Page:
7. Reach out to Markski at 911tuning.com. That dude knows more about modified 996 Turbos than anyone I know of. He's super cool and very helpful, even if you don't have their products. info@911tuning.com ive been out of the 996 Turbo tuning world for. 2 years now and have forgotten most of the tips and tricks and things to check. Markski can tell you exactly what parameters to data log and how to do it.

    A hesitation at that low of rpm almost sounds like its getting too much fuel, or not enough. But in reality it could be numerous items with a tuned car so data logging it is key, hopefully it does it during a data log so you can see what its doing.

  8. Who's chip? Or is it flash loaded? If flashed have you or can you flash it back to oem? Have you data logged it to see what the AFR's are doing? Mod'd turbos can be finicky to work out bugs. Does it still have the stock boost controller? I see you mentioned throttle body, did you take it out and clean it? ( it usually causes rough idle and stalls though, not hesitation). Are the waste gates synch'd to open at the same time? When you say modified turbos are you talking about a K24/18 upgrade or something else? Stock intake or after-market?

  9. I dont run motor silk but have been using AP Nano Tungsten Disulphide additive for 2 years with no problem. I have a 997 which is known to have cylinder scoring issues and even d chunk failures due to bad oiling and overheat conditions on two of the cylinders towards the front of the car. Im about to turn 90k miles and I have zero smoke on start up and she runs like a top. If its a real friction reducing additive and not snake oil, then I dont see the harm, unless it clogs the filter. The additive

    I use is a nano particle and is smaller than the filter filters so it runs right through it.

  10. Totally different engine than air-cooled. Nothing even similar besides it being a boxer 6. No IMS problems with Turbo's. They have one of the best motors ever made by Porsche. The only issues that creep up are usually, clutch accumulator tanks, and the coolant line attachments that are glued into the motor eventually fail and come spitting out along with all of your coolant. Have them welded in and you have no worries, i think there's 6 of them. But no IMS problems.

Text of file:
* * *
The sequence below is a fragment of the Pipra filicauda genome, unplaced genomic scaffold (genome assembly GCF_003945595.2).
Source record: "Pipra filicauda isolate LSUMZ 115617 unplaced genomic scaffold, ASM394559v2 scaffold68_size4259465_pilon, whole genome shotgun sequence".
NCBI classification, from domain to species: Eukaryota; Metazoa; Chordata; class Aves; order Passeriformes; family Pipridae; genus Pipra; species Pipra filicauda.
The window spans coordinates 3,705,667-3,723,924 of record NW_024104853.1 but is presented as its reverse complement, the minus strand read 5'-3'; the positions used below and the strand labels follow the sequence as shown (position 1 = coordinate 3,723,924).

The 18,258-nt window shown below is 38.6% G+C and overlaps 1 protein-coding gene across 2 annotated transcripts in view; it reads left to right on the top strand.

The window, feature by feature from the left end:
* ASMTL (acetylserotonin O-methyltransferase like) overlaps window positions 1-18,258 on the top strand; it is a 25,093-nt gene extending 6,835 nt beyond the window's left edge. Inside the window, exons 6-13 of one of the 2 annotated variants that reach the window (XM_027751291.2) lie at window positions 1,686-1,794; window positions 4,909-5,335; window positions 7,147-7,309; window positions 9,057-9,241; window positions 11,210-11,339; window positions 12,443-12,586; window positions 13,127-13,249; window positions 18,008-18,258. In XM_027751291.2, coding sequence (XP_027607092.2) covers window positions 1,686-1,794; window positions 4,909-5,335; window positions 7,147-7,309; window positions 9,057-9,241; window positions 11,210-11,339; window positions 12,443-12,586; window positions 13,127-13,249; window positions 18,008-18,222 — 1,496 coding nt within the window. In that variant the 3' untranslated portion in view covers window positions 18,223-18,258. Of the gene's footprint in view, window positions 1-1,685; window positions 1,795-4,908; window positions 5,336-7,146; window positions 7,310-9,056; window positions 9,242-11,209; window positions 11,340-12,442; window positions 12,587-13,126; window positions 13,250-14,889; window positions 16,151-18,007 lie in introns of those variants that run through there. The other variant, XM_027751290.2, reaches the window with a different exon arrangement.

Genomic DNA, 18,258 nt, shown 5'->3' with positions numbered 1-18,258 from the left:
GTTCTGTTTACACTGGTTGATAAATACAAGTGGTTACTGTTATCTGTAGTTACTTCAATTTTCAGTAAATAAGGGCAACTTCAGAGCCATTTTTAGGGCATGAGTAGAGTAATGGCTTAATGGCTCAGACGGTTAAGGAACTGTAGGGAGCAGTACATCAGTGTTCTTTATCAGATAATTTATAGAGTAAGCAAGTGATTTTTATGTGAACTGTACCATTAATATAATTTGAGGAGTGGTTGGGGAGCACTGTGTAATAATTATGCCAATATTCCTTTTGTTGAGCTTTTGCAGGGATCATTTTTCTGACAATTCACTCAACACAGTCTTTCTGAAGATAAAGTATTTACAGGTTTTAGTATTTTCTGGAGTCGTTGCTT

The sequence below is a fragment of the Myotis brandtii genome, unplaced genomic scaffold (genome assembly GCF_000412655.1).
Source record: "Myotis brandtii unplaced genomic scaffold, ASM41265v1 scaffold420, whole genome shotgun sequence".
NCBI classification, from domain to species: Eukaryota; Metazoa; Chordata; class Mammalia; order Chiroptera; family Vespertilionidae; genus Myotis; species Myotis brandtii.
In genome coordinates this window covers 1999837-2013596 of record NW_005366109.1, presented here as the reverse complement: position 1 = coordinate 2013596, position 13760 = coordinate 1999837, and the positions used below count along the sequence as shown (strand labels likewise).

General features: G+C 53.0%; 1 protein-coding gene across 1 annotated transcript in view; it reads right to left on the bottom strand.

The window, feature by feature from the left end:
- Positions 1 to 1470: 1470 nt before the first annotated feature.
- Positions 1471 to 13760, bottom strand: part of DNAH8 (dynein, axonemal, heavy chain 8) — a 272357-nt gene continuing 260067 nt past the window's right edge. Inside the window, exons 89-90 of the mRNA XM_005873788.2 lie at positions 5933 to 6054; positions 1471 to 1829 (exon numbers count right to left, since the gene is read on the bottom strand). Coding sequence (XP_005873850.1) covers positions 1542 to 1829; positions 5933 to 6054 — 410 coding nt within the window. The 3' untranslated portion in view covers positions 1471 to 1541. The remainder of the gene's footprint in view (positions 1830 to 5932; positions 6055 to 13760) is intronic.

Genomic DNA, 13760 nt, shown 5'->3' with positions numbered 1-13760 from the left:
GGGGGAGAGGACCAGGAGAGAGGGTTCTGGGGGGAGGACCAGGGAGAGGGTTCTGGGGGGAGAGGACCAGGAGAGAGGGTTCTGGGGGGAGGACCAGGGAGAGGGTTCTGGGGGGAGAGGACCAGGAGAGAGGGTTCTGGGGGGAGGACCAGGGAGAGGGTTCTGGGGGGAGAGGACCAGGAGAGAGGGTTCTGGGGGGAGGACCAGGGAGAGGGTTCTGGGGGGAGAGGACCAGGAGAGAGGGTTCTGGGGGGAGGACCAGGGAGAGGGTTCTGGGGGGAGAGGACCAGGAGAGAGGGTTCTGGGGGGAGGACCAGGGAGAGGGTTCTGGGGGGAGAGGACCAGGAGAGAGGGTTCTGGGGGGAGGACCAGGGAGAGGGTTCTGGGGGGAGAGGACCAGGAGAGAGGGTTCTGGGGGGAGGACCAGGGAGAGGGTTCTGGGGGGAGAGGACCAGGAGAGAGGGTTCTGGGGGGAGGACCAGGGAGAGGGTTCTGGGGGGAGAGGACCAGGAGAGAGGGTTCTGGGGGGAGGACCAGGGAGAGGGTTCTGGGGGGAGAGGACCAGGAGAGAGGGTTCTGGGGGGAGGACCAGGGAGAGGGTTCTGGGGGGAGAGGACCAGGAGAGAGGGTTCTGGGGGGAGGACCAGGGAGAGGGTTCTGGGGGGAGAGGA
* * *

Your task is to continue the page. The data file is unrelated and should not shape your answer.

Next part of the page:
11. Michelin Pilot Alpin, ran them on my old TT, didnt notice excessive road noise but then again, 911's arent quiet cars on the inside to begin with. They seemed okay, probably not as good as Blizzak's in snow but better on road ( used those too a few times).

    Now I have a 2WD 997 Carrera S and I use Continental DWS all seasons and I must say, I dont actually notice a huge difference from when I had the AWD TT with snow tires to this car with DWS's. Maybe from a dead start in snow...this car starts to slip a bit more, but once moving it feels the same as the TT. Ive been impressed with these DWS's. They're awesome on street too, and if driving really hard on them they slide very predictably. We dont get tons of snow here, but theres a few mornings when I drive to work in 4" or more and havent had an issue. Used to avoid all seasons and would only buy dedicated snows but i read a good revied of these and decided to try them and I must say ive been highly impressed.

  12. I guess if you're just posing around and want the look, no harm no foul. If you're concerned with handling, then stick with 18's. 996 wasn't designed for 19's nor their increase in weight & less tire deflection. You will have more tram-lining, your PSM will engage more often, etc. larger wheels are only useful if your running larger brakes, other than that they just look cool. And to find a 19 that weighs less than the 18 you are spending big big bucks.

    • Upvote 1
  13. You need to check for both a boost leak and you need to see at what psi your wastegates are opening at.

    When I switched over to the K24/18G setup I found a lot of boost leaks and ended up having to swap the intake hoses to silicone and even had to have the intake plenum strapped down to keep the boost from blowing the small rubber gaskets out that fit between the intake track and the engine. You have to buy special silicone connectors that fit over the Turbo air inlets and they have a air chuck on them that allows you to pressurise the system and then listen for leaks or spray soapy water over the engine and look for bubbles. As far as the wastegates go, I took a bicycle pump with a gauge and a air release button, and made a hose to fit the wastegate air niple. Then you pump the bicycle pump up and watch the gauge and the wastegate rod and note at what psi the rod starts to move and what psi the wastegate is full open. It will tell you if your dumping off too much boost.

    The other problem can be the oem boost selenoid. Even with a softtronic tune it cant really overide the factory boost controller nor I dont think the boost map.

    And even with a Softronic, the factory safety mechanisms are in place, so if your octane isnt high enough and the car detects ping,it will still pull back timing and detune the car.

    The diverter valves arent an issue until you change turbos and are running way more cfm and psi. Its a myth that the people that sell diverter valves like to propogate to sell parts. With oem turbos and boost levels they work just fine.